Anti-spam - How it works
This document gives some background on how the Mailtraq intelligent anti-spam system works, and explains why it is so powerful when compared to alternative approaches.
We all recognise a message as spam when we see it, but spammers have been working hard to make it difficult for automated systems to distinguish them from normal messages. There are lots of systems available which can correctly tell whether a message is spam or not most of the time, but getting it right all of the time is very difficult indeed.
There are several reasons why it's so difficult to spot spam:
- Spammers change their techniques to avoid detection all the time.
- Normal mail can often look like spam.
- There are lots of borderline messages which some users consider spam, and other users consider desirable marketing.
One of the most important things is to avoid rejecting a wanted message - so-called 'false positives'. These can be extremely expensive mistakes, as you may for example be rejecting an order from a customer.
Some anti-spam systems work by being told a list of key words and phrases to look for. This worked well in the early days, but spammers quicky learnt to place deliberate typos in their messages to avoid detection, so "Viagra" might become "V1agra" or "Vi agra". Many other techniques are also used by the spammer to avoid simple rule-based detection. Administrators could easily spend more time inventing new rules than they are saving users overall.
A new, more intelligent system was clearly needed. At the heart of the Mailtraq intelligent anti-spam system is a Bayesian classification engine. This doesn't rely on the administrator to feed in key phrases to look for. Instead the administrator simply feeds the system a series of messages, and says whether they are spam, or not spam. The system then works out, statistically, what features of the messages are symptomatic of good and bad messages. Then when then faced with a new message it has never seen before it will make an intelligent decision in the same way a human reader can recognise a message as being spam.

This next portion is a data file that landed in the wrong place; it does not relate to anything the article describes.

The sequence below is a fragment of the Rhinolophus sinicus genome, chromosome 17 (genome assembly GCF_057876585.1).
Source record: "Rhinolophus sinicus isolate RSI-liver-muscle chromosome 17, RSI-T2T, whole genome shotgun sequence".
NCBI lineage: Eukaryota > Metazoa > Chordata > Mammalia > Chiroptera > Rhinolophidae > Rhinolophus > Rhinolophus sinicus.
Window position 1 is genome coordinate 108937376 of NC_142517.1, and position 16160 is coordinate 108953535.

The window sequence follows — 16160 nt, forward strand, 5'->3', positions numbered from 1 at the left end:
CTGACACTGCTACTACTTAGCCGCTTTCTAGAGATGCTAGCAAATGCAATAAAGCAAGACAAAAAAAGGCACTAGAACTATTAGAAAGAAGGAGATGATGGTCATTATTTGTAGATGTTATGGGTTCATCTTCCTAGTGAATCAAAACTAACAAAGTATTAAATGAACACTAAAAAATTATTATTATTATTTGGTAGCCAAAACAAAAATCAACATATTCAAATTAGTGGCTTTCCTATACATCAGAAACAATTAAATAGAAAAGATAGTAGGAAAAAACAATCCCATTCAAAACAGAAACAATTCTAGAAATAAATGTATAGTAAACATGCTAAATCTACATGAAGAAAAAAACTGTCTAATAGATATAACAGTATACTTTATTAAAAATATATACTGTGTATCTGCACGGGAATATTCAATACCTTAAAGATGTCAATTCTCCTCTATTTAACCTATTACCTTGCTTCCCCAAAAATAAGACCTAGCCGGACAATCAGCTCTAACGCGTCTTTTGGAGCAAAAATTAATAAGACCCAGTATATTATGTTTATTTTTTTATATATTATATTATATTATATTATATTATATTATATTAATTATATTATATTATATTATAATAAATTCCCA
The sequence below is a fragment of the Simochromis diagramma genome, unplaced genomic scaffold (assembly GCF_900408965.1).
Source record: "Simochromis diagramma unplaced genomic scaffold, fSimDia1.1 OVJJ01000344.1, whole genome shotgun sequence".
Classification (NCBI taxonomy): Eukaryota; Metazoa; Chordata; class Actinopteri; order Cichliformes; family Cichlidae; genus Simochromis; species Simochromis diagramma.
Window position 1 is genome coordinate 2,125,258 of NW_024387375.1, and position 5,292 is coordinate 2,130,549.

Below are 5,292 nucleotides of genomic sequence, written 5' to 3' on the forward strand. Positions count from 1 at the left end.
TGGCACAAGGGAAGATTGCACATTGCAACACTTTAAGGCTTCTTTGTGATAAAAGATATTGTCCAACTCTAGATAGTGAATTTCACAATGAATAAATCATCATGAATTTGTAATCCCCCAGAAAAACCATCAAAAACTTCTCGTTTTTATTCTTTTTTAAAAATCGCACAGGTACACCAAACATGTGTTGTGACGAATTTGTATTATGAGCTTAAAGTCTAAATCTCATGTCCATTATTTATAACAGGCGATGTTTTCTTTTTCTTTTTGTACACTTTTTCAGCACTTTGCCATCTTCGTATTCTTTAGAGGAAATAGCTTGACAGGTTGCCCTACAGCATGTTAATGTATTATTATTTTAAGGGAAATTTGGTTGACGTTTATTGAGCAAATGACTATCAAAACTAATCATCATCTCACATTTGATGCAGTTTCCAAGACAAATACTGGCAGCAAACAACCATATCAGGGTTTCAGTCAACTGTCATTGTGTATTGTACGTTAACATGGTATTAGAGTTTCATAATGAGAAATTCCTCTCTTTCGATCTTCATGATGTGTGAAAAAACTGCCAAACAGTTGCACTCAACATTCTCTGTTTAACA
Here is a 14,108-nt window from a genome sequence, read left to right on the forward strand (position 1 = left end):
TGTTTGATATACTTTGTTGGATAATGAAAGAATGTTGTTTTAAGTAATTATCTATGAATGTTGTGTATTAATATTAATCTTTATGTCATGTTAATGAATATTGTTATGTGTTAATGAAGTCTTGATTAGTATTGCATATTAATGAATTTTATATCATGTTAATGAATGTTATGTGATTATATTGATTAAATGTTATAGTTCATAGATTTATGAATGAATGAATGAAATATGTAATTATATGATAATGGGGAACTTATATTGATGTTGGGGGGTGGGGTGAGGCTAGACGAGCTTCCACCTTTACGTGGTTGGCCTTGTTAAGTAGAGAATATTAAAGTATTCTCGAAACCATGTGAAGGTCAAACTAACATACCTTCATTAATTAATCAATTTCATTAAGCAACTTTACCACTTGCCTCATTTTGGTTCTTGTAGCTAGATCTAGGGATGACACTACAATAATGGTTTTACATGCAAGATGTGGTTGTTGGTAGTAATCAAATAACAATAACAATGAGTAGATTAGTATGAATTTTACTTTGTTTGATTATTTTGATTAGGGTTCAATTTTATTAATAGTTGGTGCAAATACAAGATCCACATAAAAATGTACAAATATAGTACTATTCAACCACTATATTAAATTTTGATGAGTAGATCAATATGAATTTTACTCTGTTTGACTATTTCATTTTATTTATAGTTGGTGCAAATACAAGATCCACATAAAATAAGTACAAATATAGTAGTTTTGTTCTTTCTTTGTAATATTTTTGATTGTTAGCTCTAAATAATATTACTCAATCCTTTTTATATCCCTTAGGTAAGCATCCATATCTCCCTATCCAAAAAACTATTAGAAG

The Bayesian anti-span engine is based on some extremely complex mathematical theorums derived from the work of Thomas Bayes. This pioneering work is now being used to solve cutting edge problems, from spam detection to physics and biology.
Avoiding the risks of rejection
With even the best anti-spam system there is a risk that a wanted message could get classified as spam. The key here is to plan what happens to the spam messages. There are several options:
- The messages can be silently deleted.
- The messages can be filed in a 'spam' folder for later inspection.
- The messages can be bounced back to the sender.
Mailtraq supports all these options, along with some extra features to help legitimate senders.
Silently deleting messages is probably the worst option to use, as neither the recipient nor the sender will know that their message was deleted.
You can move spam messages into a separate folder, so the recipient can periodically check through to see if any wanted messages are in there. This may be appropriate in some cases, but many users will quickly learn to trust the spam system, and not bother looking, so again, neither the sender nor the recipient gets to know that the message wasn't delivered.
Bouncing the spam messages back to the sender is a good option in most cases, as this lets the sender know the message didn't get through. The Mailtraq system has a special trick here: in the rejection message the sender can be given a special bypass email address that they can use to ensure the message gets through. Of course there's a chance spammers will get hold of this bypass address, but that doesn't matter as the bypass address is set to only work for a limited time.
Tutorials: setting up Mailtraq's anti-spam system